‘The whole project is about reducing the carbon footprint yet they choose to waste thousands of litres of fuel by going to Great Yarmouth.’ Wells harbour master criticises company behind plans for £1.5bn offshore wind farm

Harbour Master Robert Smith on Wells Quay. Picture: Matthew Usher. Harbour Master Robert Smith on Wells Quay. Picture: Matthew Usher.

Thursday, December 5, 2013
6:30 AM

The economy of Wells and north Norfolk will miss out on millions of pounds after an offshore wind farm company decided to base itself 45 miles away, the town harbourmaster has claimed.

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Robert Smith has criticised Dudgeon Offshore Wind Ltd’s decision to set up in Great Yarmouth as “short sighted” and questioned why people behind a project based on reducing the carbon footprint would “waste thousands of litres of fuel” by choosing to set up on Norfolk’s east coast.

The company, which is planning to build the £1.5bn Dudgeon Offshore Wind Farm, about 20 miles off the north Norfolk coast, says Great Yarmouth meets its special requirements.

The decision comes as the government announced this week that it will increase subsidies for offshore windpower and cut support for onshore wind and solar power.

Mr Smith said: “Their plan is to use a big hotel ship during the construction phase with workers working 14 days on, 14 days off and they believe the harbour at Wells is not big enough to accommodate that.

“I completely understand that and see why they didn’t choose to work from Wells during the construction phase, but I feel we could certainly accommodate them during the operational phase.

“The whole project is about reducing the carbon footprint yet they choose to waste thousands of litres of fuel by going to Great Yarmouth.

“It doesn’t make sense to me and I believe it is a short sighted decision.”

Mr Smith said north Norfolk would lose out on millions of pounds and many jobs because of the decision.

Dudgeon Offshore Wind Ltd is owned by Statoil and Statkraft.

Mr Smith’s open criticism is, perhaps, unexpected because he has worked successfully with the two Norwegian energy companies on the Sheringham Shoal Offshore Wind Farm, through the joint venture company Scira.

He said: “I know my comments may be seen as controversial but it’s just how I feel.

“We are now focusing our energies on the Race Bank Offshore Wind Farm so we just have to respect the decision and move on.”

Dudgeon Offshore Wind Ltd says its wind farm will be located further away from the UK east coast than any other wind farm currently proposed and this raises special requirements relating to vessel performance.

The chairman of Dudgeon Offshore Wind Ltd board of directors, Halfdan Brustad, said: “We need a harbour with the flexibility to meet the range of concepts under consideration and to accommodate the changes anticipated in vessel solutions as technology develops during the 25-30 year lifetime of the wind farm.

“Great Yarmouth can provide a good location for offices and warehousing on the quayside and a 24/7 harbour to handle the range of vessel categories under consideration”.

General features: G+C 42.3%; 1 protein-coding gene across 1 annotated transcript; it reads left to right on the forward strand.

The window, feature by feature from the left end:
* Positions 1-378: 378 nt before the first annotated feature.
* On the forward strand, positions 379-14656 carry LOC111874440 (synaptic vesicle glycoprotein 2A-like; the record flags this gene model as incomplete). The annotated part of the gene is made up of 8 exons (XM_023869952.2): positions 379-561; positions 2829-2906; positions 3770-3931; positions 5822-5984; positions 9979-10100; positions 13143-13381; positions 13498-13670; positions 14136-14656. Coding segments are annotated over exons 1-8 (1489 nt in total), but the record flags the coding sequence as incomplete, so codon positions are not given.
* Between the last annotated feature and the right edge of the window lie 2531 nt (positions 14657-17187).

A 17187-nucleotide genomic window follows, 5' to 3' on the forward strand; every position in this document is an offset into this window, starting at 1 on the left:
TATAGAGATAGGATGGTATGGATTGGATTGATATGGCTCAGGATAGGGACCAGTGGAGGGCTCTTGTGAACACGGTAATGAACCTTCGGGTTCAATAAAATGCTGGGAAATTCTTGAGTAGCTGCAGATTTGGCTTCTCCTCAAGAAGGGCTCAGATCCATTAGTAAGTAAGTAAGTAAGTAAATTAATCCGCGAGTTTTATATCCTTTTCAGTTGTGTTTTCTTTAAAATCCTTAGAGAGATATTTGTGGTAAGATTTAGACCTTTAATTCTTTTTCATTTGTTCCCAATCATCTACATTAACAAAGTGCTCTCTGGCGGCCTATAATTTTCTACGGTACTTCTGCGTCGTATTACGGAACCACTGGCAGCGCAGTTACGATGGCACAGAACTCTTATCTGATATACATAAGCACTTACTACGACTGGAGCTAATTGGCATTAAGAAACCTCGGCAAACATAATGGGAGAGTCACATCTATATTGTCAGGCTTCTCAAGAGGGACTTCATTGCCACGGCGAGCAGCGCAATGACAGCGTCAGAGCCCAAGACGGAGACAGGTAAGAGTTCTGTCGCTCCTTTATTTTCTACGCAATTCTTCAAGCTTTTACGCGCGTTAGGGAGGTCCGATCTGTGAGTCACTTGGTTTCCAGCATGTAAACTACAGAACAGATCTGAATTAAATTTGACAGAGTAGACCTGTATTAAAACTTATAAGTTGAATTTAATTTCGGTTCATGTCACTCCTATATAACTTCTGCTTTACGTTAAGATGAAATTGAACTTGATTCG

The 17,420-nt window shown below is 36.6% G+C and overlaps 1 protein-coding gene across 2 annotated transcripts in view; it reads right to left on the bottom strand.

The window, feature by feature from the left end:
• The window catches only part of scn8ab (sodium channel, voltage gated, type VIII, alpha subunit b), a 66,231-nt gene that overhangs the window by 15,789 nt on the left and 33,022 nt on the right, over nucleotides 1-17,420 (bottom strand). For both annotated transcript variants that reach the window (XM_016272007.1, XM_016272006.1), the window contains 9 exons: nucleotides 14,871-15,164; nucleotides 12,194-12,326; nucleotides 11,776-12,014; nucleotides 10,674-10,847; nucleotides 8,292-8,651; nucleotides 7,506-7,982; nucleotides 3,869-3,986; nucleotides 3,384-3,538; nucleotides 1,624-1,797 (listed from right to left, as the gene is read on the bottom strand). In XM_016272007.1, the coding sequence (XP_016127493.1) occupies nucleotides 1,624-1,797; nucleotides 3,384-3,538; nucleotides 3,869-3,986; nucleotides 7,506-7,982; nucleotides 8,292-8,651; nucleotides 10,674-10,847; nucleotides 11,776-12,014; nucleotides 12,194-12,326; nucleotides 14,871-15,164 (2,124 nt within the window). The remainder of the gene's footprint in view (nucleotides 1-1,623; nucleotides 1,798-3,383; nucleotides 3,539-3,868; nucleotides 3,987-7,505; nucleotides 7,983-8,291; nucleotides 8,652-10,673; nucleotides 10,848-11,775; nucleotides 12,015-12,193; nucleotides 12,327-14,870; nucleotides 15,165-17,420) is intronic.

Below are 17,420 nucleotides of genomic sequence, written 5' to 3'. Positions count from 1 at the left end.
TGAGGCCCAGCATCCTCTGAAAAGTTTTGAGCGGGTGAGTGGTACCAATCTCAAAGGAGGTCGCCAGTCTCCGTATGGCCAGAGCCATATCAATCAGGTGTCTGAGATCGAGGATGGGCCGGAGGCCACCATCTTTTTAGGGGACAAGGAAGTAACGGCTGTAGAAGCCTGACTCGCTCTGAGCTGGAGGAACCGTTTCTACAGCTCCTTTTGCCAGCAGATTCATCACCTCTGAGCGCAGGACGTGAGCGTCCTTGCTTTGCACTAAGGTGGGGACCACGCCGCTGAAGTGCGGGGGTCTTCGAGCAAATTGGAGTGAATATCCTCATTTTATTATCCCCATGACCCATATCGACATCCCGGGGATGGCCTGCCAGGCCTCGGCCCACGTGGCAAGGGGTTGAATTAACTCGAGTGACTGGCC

The 170-turbine Dudgeon Offshore Wind Farm was granted consent in 2012.

Construction of the 400MW facility is anticipated to start in 2016.

5 comments

  • When you know that they wasted 2000 litres of fuel to deliver a newspaper and 2 loaves of bread to the offshore floatel, It's no surprise to hear that they'll waste thousands more. Clean energy???

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    WellsLocal

    Sunday, December 8, 2013

  • When you know that they wasted 2000 litres of fuel to deliver a newspaper and 2 loaves of bread to the offshore floatel, It's no surprise to hear that they'll waste thousands more. Clean energy???

    Report this comment

    WellsLocal

    Sunday, December 8, 2013

  • A very sensible comment from Mr. Smith, why not support jobs in North Norfolk and at the same time protect the environment. From what we read in the EDP there is plenty of work in the offshore industries at Yarmouth, why not share some of out!

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    Port Watcher

    Thursday, December 5, 2013

  • Dont forget that Yarmouth's 247 Harbour is staffed by zero hour contract employees.

    Report this comment

    "V"

    Thursday, December 5, 2013

  • Great Yarmouth Borough Council and offshore oil and gas business have been working for years to encourage this type of operation and maintenance to locate there. It is accepted that all eastern ports from Kings Lynn to Felixstowe have different unique ability and physical restraints that the experts in the industry are well aware of. Wells have had a huge amount of port investment, as have GY, Harwich and Felixstowe, many restrained through existing contracts and port use. All should be grateful for the work and jobs as and when they come up, and shouldn't begrudge others when chosen, the distance of travel is a key factor in deciding which to chose for ongoing O&M, GY is well placed.

    Report this comment

    in reality

    Thursday, December 5, 2013

The views expressed in the above comments do not necessarily reflect the views of this site

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